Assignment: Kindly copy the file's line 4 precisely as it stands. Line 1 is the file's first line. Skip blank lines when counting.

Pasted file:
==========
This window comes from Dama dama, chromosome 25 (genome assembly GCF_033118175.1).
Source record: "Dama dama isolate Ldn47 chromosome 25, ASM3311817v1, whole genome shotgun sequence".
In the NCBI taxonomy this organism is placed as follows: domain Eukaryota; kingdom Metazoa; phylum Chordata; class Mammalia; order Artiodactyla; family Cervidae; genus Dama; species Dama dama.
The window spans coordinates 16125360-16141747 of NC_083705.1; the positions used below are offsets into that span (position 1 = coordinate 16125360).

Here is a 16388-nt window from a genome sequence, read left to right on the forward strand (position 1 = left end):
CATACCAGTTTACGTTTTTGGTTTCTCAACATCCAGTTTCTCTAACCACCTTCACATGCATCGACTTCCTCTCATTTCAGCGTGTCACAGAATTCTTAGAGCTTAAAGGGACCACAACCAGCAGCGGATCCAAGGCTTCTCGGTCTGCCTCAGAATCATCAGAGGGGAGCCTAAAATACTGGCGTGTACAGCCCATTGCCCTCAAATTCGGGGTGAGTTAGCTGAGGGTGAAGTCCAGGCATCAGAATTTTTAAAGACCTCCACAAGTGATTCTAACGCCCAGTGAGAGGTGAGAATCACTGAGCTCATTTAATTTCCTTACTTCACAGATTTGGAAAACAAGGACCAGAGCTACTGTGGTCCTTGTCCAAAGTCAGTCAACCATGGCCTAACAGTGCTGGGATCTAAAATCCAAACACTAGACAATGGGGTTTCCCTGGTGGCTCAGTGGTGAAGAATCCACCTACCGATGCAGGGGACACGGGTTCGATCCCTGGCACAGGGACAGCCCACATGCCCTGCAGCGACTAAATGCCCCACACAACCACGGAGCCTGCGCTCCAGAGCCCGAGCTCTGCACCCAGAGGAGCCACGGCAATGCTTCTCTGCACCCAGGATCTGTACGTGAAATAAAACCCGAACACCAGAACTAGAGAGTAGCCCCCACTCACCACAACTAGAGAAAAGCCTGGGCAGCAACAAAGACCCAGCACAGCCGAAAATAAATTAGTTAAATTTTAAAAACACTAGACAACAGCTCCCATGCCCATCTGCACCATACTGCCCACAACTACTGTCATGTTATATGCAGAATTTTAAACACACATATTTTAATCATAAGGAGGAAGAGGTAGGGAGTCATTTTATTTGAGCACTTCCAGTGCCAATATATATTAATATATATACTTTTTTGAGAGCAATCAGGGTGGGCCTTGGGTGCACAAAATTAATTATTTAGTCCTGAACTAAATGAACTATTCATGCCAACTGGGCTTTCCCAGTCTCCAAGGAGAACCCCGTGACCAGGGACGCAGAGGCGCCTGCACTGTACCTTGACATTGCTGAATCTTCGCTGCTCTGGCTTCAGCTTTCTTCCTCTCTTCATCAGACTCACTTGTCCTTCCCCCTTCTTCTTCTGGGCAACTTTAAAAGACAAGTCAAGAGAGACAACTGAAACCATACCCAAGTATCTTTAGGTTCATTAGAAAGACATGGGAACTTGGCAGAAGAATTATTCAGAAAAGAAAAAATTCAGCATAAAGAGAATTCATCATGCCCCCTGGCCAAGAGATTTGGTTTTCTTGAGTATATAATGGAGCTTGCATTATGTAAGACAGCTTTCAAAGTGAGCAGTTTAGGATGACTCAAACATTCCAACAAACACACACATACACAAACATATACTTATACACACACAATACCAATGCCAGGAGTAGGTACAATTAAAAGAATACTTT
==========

The window spans coordinates 16125360-16141747 of NC_083705.1; the positions used below are offsets into that span (position 1 = coordinate 16125360).